“But requiring the ceding platform ahead of transferring to arrange conversion into a share class available on the new platform could result in thousands of extra share classes having to be added, creating significant initial and ongoing costs and potential delays.
“While it’s only right that platforms don’t put barriers in front of customers leaving, the proposed approach places too much onus on the ceding platform.
“Receiving platforms keen to attract new customers might have more incentive to arrange the conversion but they would then need to have access to the previous platform share class, something which fund managers might not agree to.”
Cameron added: “We are urging the FCA to work with the platform industry and fund managers on a radical new solution under which fund managers would undertake the share class conversion as part of the re-registration of the client’s assets between platforms.
“This alternative approach could lead to a more streamlined, cost-effective, customer friendly and forward-looking solution.
“While we agree in specie transfers should be offered to all customers, the benefits over cash transfers are less for pensions or Isas as here, encashing the underlying assets does not create a capital gains tax liability.”
Steven Levin, chief executive of Quilter’s platform, Old Mutual Wealth, added: “Switching platforms should be simple, straightforward and efficient for customers and the whole industry has a responsibility to deliver that. We need to agree, as an industry, how it is most appropriate to execute the conversions.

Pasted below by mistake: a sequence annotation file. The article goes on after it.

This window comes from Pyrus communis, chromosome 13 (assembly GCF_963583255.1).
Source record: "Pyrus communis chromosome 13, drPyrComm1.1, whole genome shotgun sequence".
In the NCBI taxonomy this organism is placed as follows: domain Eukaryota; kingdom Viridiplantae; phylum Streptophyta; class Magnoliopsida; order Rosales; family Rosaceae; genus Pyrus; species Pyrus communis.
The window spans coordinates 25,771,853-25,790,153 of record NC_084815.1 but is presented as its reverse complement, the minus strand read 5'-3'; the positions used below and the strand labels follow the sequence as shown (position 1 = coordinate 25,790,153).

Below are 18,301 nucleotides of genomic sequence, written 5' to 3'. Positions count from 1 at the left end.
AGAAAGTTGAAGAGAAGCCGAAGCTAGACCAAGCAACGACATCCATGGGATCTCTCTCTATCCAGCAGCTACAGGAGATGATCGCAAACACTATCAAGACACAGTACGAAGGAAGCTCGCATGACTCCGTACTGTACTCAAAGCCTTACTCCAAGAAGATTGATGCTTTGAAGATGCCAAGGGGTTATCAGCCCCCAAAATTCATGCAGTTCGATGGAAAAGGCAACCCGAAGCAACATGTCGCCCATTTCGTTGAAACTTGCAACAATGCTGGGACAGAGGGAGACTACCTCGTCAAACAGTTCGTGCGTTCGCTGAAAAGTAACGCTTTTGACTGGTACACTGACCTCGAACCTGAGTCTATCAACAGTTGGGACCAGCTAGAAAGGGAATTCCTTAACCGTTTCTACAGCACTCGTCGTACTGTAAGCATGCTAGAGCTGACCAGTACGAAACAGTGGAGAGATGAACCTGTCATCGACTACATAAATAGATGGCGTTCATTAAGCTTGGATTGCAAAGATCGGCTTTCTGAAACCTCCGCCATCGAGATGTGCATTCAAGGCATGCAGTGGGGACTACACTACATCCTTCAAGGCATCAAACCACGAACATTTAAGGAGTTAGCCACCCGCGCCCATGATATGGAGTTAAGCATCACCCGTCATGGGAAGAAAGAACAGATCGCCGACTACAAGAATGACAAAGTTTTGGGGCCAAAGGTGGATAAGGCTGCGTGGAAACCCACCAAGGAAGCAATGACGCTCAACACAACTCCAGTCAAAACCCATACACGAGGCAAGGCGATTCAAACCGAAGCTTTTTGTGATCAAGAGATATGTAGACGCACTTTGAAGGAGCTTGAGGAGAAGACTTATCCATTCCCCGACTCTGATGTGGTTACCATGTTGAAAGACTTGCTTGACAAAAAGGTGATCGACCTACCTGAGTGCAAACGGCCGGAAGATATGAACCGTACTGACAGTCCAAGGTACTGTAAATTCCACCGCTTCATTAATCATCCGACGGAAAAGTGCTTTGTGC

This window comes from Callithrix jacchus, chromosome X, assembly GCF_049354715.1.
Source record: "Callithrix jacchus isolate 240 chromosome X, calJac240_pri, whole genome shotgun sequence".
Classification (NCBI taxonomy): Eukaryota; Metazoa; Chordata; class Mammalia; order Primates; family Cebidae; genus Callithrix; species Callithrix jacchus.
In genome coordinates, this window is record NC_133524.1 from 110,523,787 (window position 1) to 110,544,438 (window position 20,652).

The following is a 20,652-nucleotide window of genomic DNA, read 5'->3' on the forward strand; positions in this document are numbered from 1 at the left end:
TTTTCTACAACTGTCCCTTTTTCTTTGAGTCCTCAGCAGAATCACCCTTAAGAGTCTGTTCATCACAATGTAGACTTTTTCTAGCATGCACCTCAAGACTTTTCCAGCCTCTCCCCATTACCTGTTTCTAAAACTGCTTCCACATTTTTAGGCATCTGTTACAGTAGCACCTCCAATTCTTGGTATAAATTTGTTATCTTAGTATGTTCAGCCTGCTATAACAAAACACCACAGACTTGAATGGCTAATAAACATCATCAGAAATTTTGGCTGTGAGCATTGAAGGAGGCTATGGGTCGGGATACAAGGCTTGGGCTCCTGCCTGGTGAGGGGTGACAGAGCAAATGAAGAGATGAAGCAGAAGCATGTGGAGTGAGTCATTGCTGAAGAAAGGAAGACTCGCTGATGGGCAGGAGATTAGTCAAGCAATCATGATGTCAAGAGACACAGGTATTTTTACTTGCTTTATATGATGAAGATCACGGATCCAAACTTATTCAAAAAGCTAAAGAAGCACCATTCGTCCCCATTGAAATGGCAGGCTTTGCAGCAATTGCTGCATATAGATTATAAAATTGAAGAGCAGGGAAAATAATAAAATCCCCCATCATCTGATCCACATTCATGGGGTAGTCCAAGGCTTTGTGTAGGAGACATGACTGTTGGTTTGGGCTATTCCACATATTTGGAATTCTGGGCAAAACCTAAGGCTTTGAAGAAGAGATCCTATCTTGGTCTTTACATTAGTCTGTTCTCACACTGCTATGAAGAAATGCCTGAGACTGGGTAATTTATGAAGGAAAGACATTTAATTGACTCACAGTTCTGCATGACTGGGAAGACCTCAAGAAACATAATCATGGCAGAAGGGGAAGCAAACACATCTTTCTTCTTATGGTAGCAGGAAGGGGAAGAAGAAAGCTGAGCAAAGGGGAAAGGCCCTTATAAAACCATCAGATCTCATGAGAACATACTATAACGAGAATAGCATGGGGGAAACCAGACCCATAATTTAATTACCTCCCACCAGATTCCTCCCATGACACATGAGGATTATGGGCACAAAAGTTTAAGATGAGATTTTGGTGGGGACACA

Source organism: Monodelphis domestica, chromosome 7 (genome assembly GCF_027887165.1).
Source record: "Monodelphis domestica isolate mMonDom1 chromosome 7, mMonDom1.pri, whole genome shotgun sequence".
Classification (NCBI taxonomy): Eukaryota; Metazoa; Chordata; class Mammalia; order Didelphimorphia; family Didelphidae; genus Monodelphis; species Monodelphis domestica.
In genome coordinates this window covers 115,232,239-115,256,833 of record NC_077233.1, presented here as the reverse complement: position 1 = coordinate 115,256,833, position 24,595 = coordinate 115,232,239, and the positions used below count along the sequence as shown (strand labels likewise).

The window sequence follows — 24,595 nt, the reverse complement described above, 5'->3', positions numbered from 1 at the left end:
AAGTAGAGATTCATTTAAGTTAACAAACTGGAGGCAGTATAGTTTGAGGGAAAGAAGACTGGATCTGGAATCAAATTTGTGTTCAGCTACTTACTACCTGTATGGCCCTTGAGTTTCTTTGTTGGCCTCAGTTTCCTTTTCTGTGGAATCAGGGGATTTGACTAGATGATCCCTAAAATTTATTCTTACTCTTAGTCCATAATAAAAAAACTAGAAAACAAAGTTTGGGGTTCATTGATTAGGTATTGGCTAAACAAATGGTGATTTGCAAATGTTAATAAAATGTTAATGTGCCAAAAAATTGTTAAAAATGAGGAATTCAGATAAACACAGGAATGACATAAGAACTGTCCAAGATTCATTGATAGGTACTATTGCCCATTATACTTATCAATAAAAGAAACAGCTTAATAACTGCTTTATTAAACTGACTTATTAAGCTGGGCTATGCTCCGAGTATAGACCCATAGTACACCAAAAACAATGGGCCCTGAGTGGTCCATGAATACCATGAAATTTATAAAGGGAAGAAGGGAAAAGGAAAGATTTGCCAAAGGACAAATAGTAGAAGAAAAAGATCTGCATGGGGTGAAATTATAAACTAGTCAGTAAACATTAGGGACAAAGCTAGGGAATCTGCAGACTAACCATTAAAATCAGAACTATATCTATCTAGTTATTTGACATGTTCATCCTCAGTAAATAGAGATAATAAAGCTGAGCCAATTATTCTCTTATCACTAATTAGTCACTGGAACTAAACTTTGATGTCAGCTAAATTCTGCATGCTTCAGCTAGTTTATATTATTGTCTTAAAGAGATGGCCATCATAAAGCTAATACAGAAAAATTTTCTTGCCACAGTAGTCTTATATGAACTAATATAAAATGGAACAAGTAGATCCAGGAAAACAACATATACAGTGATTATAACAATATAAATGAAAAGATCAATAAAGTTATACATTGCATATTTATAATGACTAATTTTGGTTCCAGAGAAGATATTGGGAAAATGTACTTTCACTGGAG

“Enhancements to existing technology used across the industry will be required, but we believe that making fund managers responsible for undertaking the conversion is most likely to produce a good outcome for the customer.
“We ask the industry to come together, with the support of the FCA, to explore this option in detail.”
Investment platform AJ Bell also spoke about its issues with the banning of platform exit fees.
Its chief executive Andy Bell said: “Whilst I appreciate what the FCA is trying to achieve with the proposed rules for a restriction or ban on exit fees there are a number of issues which I feel the FCA need to take into consideration.
“One of the main issues is how the FCA distinguishes product exit fees from other exit fees. If this is not dealt with in the right way it will create an uneven playing field whereby some exit fees are permitted and some aren’t.
“This will be confusing for consumers, open to manipulation by product providers and hence difficult to regulate.
“We believe that there is a very considerable difference between fees that are applied to effectively penalise a client wishing to withdraw from a firm’s services and those that are levied purely with the aim of covering the costs involved in administering transfers.
“Firms incur specific costs when transferring clients assets and we believe we should have the ability to recover those costs from the clients involved rather than subsuming them within our general business costs, which would then inevitably be recouped via charges levied on all clients regardless of activity.
“The platform industry rarely charges an exit fee on customers wishing to transfer cash.
“Where an in-specie transfer between platforms is being initiated, our favoured solution to recognise the work involved, is that exit fees are restricted to the maximum cost as if all of the assets were converted to cash, using the cheapest dealing option available.
“This would significantly lower the charges for consumers whilst enabling platforms to recoup reasonable costs.”
The FCA is expected to publish its response in winter 2019.